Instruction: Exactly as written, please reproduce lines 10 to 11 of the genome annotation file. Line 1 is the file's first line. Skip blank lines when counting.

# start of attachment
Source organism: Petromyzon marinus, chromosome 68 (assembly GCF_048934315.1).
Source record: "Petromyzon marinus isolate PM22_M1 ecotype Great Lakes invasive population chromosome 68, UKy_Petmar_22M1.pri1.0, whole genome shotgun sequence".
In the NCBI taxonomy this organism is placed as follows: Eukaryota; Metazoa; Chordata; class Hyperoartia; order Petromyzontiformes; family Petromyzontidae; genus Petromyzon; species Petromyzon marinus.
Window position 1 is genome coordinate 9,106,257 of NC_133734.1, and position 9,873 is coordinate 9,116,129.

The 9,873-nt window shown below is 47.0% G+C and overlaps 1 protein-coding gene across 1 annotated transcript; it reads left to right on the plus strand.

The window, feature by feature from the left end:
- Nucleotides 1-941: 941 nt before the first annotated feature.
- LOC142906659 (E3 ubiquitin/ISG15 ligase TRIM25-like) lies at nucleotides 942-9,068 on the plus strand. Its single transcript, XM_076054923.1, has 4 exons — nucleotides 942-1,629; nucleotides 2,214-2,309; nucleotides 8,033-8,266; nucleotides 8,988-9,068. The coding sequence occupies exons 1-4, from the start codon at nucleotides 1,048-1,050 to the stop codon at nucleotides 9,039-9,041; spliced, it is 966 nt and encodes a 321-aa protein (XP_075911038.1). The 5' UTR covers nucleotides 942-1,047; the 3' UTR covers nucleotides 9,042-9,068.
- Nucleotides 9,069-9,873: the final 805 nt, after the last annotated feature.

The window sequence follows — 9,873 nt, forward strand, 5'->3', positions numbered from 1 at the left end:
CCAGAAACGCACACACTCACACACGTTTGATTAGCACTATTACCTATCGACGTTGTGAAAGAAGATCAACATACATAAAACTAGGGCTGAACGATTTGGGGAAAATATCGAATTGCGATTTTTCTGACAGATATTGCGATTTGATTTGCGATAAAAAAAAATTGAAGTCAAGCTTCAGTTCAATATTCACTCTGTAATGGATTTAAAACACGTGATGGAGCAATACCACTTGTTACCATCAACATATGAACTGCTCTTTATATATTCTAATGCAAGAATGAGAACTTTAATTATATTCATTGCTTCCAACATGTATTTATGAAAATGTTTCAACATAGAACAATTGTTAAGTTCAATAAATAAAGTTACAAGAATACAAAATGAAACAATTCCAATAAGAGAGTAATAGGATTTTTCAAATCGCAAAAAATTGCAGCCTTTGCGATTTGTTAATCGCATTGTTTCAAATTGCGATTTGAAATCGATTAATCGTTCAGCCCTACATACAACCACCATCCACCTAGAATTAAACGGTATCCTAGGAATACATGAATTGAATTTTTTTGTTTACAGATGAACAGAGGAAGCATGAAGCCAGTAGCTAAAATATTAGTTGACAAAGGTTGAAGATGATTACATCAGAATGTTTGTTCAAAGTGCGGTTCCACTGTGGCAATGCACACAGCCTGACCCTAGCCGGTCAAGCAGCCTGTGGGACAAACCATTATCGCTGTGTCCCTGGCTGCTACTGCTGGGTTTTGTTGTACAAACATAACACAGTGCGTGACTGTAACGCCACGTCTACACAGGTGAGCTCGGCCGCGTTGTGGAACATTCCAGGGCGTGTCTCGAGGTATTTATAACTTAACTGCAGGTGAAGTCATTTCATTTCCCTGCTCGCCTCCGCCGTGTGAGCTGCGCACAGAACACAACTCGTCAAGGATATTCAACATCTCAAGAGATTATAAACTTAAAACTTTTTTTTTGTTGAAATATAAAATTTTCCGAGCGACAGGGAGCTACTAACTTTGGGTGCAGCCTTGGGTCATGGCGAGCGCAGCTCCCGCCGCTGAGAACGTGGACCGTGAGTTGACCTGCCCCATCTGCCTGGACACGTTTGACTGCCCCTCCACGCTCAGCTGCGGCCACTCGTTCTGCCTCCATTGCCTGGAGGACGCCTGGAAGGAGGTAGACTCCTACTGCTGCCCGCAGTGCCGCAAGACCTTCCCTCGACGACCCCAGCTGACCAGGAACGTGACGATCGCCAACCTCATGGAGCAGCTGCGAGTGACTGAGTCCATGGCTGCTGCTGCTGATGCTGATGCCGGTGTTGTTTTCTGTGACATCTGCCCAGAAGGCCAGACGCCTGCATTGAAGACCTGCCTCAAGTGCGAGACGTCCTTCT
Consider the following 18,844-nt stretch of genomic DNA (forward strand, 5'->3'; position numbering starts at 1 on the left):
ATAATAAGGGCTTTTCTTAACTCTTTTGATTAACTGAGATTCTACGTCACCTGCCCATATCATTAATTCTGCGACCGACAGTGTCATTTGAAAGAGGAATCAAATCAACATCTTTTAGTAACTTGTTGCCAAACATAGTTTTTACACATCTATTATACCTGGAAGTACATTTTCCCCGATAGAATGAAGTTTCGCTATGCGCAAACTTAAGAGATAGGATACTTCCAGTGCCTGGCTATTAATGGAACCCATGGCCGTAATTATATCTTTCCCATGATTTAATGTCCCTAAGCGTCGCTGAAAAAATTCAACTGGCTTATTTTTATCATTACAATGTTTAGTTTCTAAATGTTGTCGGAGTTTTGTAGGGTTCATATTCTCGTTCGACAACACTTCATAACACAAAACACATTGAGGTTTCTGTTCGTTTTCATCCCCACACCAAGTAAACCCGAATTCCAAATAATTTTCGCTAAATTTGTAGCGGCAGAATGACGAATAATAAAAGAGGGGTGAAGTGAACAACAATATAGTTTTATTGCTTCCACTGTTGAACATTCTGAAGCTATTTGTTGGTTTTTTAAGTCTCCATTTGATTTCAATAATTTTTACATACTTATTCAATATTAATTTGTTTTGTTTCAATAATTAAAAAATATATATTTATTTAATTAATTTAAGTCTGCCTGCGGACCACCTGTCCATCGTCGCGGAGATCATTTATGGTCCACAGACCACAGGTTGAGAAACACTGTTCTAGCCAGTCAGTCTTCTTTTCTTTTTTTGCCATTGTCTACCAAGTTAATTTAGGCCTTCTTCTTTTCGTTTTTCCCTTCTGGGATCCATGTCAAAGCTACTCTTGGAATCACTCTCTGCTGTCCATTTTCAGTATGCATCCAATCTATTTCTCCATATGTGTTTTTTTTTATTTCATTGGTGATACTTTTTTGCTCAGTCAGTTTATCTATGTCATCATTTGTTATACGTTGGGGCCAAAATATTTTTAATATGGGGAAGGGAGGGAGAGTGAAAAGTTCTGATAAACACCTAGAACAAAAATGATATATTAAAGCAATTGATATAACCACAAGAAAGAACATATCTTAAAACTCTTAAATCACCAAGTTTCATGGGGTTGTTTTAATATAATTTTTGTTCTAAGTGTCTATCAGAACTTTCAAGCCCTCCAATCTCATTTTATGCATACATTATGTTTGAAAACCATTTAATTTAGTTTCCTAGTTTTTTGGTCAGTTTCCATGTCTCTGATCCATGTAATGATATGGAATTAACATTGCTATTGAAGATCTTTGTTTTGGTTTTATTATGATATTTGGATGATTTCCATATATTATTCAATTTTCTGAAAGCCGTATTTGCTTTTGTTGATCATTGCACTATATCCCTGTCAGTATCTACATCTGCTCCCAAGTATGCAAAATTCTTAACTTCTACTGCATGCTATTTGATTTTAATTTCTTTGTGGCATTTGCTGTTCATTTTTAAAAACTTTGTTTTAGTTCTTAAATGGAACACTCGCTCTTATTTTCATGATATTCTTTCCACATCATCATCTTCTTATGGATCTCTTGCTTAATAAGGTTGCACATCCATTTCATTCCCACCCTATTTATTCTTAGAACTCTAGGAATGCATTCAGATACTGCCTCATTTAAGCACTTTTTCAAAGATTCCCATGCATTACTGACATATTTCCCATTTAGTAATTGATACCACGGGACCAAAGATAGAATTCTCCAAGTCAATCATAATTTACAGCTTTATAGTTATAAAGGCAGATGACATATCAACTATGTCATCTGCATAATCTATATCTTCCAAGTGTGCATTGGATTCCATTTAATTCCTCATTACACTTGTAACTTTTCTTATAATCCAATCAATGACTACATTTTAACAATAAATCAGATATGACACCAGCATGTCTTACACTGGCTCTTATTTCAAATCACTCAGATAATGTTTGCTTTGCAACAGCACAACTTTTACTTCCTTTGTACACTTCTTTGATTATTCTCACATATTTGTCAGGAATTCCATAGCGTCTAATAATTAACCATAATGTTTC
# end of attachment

The window sequence follows — 9,873 nt, forward strand, 5'->3', positions numbered from 1 at the left end:
CCAGAAACGCACACACTCACACACGTTTGATTAGCACTATTACCTATCGACGTTGTGAAAGAAGATCAACATACATAAAACTAGGGCTGAACGATTTGGGGAAAATATCGAATTGCGATTTTTCTGACAGATATTGCGATTTGATTTGCGATAAAAAAAAATTGAAGTCAAGCTTCAGTTCAATATTCACTCTGTAATGGATTTAAAACACGTGATGGAGCAATACCACTTGTTACCATCAACATATGAACTGCTCTTTATATATTCTAATGCAAGAATGAGAACTTTAATTATATTCATTGCTTCCAACATGTATTTATGAAAATGTTTCAACATAGAACAATTGTTAAGTTCAATAAATAAAGTTACAAGAATACAAAATGAAACAATTCCAATAAGAGAGTAATAGGATTTTTCAAATCGCAAAAAATTGCAGCCTTTGCGATTTGTTAATCGCATTGTTTCAAATTGCGATTTGAAATCGATTAATCGTTCAGCCCTACATACAACCACCATCCACCTAGAATTAAACGGTATCCTAGGAATACATGAATTGAATTTTTTTGTTTACAGATGAACAGAGGAAGCATGAAGCCAGTAGCTAAAATATTAGTTGACAAAGGTTGAAGATGATTACATCAGAATGTTTGTTCAAAGTGCGGTTCCACTGTGGCAATGCACACAGCCTGACCCTAGCCGGTCAAGCAGCCTGTGGGACAAACCATTATCGCTGTGTCCCTGGCTGCTACTGCTGGGTTTTGTTGTACAAACATAACACAGTGCGTGACTGTAACGCCACGTCTACACAGGTGAGCTCGGCCGCGTTGTGGAACATTCCAGGGCGTGTCTCGAGGTATTTATAACTTAACTGCAGGTGAAGTCATTTCATTTCCCTGCTCGCCTCCGCCGTGTGAGCTGCGCACAGAACACAACTCGTCAAGGATATTCAACATCTCAAGAGATTATAAACTTAAAACTTTTTTTTTGTTGAAATATAAAATTTTCCGAGCGACAGGGAGCTACTAACTTTGGGTGCAGCCTTGGGTCATGGCGAGCGCAGCTCCCGCCGCTGAGAACGTGGACCGTGAGTTGACCTGCCCCATCTGCCTGGACACGTTTGACTGCCCCTCCACGCTCAGCTGCGGCCACTCGTTCTGCCTCCATTGCCTGGAGGACGCCTGGAAGGAGGTAGACTCCTACTGCTGCCCGCAGTGCCGCAAGACCTTCCCTCGACGACCCCAGCTGACCAGGAACGTGACGATCGCCAACCTCATGGAGCAGCTGCGAGTGACTGAGTCCATGGCTGCTGCTGCTGATGCTGATGCCGGTGTTGTTTTCTGTGACATCTGCCCAGAAGGCCAGACGCCTGCATTGAAGACCTGCCTCAAGTGCGAGACGTCCTTCT